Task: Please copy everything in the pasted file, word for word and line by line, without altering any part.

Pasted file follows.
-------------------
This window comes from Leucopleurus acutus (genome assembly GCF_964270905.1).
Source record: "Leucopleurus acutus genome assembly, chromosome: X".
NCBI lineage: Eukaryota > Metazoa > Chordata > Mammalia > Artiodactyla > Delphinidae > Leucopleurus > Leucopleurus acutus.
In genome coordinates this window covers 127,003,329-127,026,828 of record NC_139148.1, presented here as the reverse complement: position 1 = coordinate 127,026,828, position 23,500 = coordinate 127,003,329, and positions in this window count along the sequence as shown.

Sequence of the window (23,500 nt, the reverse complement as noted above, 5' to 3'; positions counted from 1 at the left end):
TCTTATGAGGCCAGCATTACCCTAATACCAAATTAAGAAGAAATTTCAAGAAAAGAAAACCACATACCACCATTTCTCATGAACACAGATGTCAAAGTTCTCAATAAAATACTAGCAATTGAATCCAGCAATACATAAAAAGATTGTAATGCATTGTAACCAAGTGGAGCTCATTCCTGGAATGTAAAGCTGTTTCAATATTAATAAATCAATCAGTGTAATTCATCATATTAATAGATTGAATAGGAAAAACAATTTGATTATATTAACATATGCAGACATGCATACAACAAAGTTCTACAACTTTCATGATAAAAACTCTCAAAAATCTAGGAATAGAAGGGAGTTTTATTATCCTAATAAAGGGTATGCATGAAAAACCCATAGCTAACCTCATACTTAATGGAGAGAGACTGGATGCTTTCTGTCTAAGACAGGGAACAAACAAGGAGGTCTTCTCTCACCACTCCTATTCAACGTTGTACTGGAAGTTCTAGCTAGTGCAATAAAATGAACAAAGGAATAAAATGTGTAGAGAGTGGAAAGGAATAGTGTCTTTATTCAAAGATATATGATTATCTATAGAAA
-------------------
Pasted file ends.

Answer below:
This window comes from Leucopleurus acutus (genome assembly GCF_964270905.1).
Source record: "Leucopleurus acutus genome assembly, chromosome: X".
NCBI lineage: Eukaryota > Metazoa > Chordata > Mammalia > Artiodactyla > Delphinidae > Leucopleurus > Leucopleurus acutus.
In genome coordinates this window covers 127,003,329-127,026,828 of record NC_139148.1, presented here as the reverse complement: position 1 = coordinate 127,026,828, position 23,500 = coordinate 127,003,329, and positions in this window count along the sequence as shown.

Sequence of the window (23,500 nt, the reverse complement as noted above, 5' to 3'; positions counted from 1 at the left end):
TCTTATGAGGCCAGCATTACCCTAATACCAAATTAAGAAGAAATTTCAAGAAAAGAAAACCACATACCACCATTTCTCATGAACACAGATGTCAAAGTTCTCAATAAAATACTAGCAATTGAATCCAGCAATACATAAAAAGATTGTAATGCATTGTAACCAAGTGGAGCTCATTCCTGGAATGTAAAGCTGTTTCAATATTAATAAATCAATCAGTGTAATTCATCATATTAATAGATTGAATAGGAAAAACAATTTGATTATATTAACATATGCAGACATGCATACAACAAAGTTCTACAACTTTCATGATAAAAACTCTCAAAAATCTAGGAATAGAAGGGAGTTTTATTATCCTAATAAAGGGTATGCATGAAAAACCCATAGCTAACCTCATACTTAATGGAGAGAGACTGGATGCTTTCTGTCTAAGACAGGGAACAAACAAGGAGGTCTTCTCTCACCACTCCTATTCAACGTTGTACTGGAAGTTCTAGCTAGTGCAATAAAATGAACAAAGGAATAAAATGTGTAGAGAGTGGAAAGGAATAGTGTCTTTATTCAAAGATATATGATTATCTATAGAAA